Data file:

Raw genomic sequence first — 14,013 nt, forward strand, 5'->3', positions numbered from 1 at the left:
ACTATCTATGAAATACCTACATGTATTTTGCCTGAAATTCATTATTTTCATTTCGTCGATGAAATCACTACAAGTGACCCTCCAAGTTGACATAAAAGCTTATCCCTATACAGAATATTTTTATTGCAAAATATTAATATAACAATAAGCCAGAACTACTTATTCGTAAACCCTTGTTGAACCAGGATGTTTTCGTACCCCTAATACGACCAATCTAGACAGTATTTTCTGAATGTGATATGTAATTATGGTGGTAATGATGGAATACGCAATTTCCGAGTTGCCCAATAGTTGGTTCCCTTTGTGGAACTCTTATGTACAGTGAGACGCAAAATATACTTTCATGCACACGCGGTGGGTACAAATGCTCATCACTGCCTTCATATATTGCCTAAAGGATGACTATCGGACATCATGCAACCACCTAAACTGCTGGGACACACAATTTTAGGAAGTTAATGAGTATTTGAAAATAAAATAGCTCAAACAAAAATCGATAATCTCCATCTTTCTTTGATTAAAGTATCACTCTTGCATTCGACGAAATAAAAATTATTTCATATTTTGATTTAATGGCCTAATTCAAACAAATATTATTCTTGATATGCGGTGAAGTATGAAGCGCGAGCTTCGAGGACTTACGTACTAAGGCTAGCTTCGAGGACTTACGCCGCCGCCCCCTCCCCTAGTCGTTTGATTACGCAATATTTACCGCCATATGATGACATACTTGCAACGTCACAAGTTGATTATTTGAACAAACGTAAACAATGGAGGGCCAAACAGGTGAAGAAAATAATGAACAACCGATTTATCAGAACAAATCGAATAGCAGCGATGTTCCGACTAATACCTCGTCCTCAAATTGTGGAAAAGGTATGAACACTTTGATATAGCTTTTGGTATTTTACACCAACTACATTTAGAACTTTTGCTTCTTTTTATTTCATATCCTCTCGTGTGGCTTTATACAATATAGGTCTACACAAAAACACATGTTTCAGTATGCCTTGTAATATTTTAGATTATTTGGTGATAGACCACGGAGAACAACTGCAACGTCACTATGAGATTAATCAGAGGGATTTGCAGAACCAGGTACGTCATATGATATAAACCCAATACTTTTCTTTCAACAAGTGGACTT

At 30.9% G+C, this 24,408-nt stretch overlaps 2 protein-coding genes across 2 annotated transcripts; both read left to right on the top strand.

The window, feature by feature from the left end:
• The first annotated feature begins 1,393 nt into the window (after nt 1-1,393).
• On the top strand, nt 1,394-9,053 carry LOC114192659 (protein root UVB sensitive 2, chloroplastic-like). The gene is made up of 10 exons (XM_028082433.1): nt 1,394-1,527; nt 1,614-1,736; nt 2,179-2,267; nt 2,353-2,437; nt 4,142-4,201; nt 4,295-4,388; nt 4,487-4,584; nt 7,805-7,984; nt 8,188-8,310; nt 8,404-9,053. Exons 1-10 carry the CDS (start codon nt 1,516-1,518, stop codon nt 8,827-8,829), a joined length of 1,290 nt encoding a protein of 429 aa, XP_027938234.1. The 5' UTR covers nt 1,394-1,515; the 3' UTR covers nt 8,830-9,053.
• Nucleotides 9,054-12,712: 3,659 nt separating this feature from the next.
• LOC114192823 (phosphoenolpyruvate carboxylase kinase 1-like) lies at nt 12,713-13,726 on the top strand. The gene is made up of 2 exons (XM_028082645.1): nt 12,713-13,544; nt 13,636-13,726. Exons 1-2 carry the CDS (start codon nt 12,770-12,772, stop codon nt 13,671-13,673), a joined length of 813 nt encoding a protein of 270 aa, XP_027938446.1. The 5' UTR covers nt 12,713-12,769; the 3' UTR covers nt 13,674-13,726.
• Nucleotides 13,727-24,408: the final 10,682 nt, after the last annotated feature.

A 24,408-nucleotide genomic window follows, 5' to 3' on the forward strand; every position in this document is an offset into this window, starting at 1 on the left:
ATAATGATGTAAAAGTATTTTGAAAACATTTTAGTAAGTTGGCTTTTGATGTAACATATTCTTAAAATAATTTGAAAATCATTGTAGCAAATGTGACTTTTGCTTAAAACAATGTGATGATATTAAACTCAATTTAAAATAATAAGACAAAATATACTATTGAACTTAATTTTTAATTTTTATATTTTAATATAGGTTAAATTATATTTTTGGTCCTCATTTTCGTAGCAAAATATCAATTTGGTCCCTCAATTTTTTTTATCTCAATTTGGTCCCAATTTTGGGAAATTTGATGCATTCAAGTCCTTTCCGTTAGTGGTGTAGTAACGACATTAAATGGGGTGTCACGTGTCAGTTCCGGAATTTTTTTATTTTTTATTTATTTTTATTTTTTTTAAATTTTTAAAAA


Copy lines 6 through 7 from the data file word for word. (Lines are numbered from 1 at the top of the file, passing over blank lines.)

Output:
• On the top strand, nt 1,394-9,053 carry LOC114192659 (protein root UVB sensitive 2, chloroplastic-like). The gene is made up of 10 exons (XM_028082433.1): nt 1,394-1,527; nt 1,614-1,736; nt 2,179-2,267; nt 2,353-2,437; nt 4,142-4,201; nt 4,295-4,388; nt 4,487-4,584; nt 7,805-7,984; nt 8,188-8,310; nt 8,404-9,053. Exons 1-10 carry the CDS (start codon nt 1,516-1,518, stop codon nt 8,827-8,829), a joined length of 1,290 nt encoding a protein of 429 aa, XP_027938234.1. The 5' UTR covers nt 1,394-1,515; the 3' UTR covers nt 8,830-9,053.
• Nucleotides 9,054-12,712: 3,659 nt separating this feature from the next.